BRITAIN’S only heritage attraction dedicated to honouring the history of the doomed Tudor warship the Mary Rose has celebrated its two-millionth customer.
The multi-million pound attraction, in Portsmouth Historic Dockyard, reached the landmark milestone this morning, six years since its purpose-built museum was first opened.
And the historic accolade of being the two-millionth person through the doors went to engineer Colin Pope.
The 55-year-old from Cambridge was visiting the Mary Rose Museum with his daughter, Rosanna, and wife, Sue.
Mr Pope was blown away by the surprise and said: ‘We had never seen the museum before. We came down today to fulfil my wife’s dream and to see it. It was a complete surprise, it wasn’t what we expected.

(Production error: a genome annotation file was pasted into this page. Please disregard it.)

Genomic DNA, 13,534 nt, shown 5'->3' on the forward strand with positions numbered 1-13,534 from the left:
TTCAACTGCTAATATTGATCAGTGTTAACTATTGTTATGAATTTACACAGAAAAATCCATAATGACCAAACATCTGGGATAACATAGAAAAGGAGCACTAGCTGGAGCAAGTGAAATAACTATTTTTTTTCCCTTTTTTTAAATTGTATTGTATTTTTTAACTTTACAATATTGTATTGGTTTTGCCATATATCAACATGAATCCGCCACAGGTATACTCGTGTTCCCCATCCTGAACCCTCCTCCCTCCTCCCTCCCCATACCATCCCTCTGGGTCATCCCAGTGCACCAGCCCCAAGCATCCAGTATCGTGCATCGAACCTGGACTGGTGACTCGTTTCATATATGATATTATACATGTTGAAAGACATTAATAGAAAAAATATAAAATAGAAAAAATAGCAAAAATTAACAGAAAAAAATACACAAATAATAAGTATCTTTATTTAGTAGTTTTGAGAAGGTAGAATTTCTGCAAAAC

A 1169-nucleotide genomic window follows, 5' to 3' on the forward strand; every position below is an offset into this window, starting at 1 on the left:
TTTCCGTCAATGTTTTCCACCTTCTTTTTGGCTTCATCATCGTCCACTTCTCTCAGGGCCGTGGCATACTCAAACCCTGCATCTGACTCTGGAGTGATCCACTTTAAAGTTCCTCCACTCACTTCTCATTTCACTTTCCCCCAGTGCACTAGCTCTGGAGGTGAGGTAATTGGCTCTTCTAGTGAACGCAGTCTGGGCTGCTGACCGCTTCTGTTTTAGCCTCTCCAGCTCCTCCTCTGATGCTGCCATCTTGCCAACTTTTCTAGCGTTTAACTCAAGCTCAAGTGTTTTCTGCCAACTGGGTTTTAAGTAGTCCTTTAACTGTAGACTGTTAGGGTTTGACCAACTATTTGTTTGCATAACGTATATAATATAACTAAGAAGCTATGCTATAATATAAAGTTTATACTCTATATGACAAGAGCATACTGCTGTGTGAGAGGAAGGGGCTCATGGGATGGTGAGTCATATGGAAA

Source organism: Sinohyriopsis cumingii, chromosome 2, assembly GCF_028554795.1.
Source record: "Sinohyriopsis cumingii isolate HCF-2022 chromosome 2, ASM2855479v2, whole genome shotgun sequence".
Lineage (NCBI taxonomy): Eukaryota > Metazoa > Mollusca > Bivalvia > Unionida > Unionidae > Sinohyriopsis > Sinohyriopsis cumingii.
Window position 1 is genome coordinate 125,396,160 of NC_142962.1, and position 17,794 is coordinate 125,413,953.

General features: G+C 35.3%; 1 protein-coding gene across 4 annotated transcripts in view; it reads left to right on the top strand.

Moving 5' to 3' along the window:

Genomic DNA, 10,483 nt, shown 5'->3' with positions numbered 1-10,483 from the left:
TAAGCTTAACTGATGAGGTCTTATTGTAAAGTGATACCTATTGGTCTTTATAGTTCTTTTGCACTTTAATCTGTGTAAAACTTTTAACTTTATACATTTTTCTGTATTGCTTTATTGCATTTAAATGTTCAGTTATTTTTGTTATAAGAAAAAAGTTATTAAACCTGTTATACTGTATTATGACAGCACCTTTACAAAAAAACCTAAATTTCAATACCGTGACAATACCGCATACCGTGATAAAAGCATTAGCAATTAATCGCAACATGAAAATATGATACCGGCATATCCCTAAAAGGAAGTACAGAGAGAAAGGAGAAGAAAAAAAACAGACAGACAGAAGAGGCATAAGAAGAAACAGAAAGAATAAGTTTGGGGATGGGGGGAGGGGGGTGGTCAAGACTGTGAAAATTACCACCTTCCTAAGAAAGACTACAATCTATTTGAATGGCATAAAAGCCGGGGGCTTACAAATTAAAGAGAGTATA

‘It’s a dreary day here in Portsmouth but this surprise brightened up our day no end.’
Mr Pope’s family received a VIP tour of the museum, which included a rare behind-the-scenes glimpse into the centre’s conservation hub.
Mrs Pope said she had wanted to see the Mary Rose since watching the vessel being recovered from the Solent on TV almost 37 years ago.
The 55-year-old added: ‘It has been a really amazing day.
‘I was just blown away by it all. It was really good to go behind the scenes and see all the conservation work that people are not normally able to see.’
Mr Pope added he was impressed by the quality of the museum’s displays and said: ‘It’s not just a stuffy load of old exhibits.
‘Everything here is brought everything to life, from the people on board to the skeleton of the ship’s dog.’
Helen Bonser-Wilton, chief executive of the museum said she was delighted to welcome the Popes to the attraction.
She added: ‘In the six years since we first opened our doors we’ve seen visitors from all corners of the UK and the world as they discover the story of the Henry VIII’s favourite warship.
‘It is great for our team to be able to celebrate this milestone. We look forward to welcoming our three-millionth.’
The Mary Rose sank in the Solent while fighting a French armada in 1545. She was recovered in October 1982.